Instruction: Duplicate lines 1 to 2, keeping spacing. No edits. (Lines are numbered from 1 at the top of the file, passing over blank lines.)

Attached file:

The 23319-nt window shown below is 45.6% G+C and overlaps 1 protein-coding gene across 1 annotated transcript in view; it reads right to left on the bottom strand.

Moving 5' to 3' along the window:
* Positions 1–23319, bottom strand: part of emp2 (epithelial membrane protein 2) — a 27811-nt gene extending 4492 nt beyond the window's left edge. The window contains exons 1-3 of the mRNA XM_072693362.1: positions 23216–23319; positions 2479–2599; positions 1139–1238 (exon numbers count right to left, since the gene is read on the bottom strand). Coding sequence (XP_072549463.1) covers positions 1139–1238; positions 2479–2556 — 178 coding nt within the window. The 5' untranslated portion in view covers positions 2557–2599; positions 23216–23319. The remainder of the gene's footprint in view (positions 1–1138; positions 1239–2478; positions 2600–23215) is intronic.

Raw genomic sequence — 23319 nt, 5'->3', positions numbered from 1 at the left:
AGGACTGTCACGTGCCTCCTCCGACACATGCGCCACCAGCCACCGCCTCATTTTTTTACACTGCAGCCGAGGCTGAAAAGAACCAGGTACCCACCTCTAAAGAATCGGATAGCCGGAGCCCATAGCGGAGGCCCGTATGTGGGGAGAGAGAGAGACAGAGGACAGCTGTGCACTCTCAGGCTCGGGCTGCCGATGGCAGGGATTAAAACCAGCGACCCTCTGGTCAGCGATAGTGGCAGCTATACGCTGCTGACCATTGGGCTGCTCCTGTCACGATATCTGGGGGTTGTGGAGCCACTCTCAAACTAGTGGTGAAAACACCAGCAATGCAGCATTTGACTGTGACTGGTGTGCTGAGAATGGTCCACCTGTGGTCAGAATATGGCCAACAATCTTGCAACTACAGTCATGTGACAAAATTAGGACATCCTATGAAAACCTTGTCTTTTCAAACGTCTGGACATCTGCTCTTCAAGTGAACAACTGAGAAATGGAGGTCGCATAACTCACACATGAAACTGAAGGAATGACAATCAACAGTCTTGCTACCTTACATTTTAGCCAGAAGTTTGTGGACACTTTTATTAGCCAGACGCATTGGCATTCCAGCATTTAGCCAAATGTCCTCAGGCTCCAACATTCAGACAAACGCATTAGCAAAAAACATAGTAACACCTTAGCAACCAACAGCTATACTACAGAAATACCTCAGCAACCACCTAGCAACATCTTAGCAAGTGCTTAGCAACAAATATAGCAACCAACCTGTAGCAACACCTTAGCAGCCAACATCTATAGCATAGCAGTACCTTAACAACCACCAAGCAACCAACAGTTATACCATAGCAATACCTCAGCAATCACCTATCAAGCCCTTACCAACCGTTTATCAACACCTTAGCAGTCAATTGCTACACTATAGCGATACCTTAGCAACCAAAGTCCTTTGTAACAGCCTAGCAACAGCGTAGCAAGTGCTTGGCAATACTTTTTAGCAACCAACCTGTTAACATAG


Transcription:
The 23319-nt window shown below is 45.6% G+C and overlaps 1 protein-coding gene across 1 annotated transcript in view; it reads right to left on the bottom strand.

Moving 5' to 3' along the window: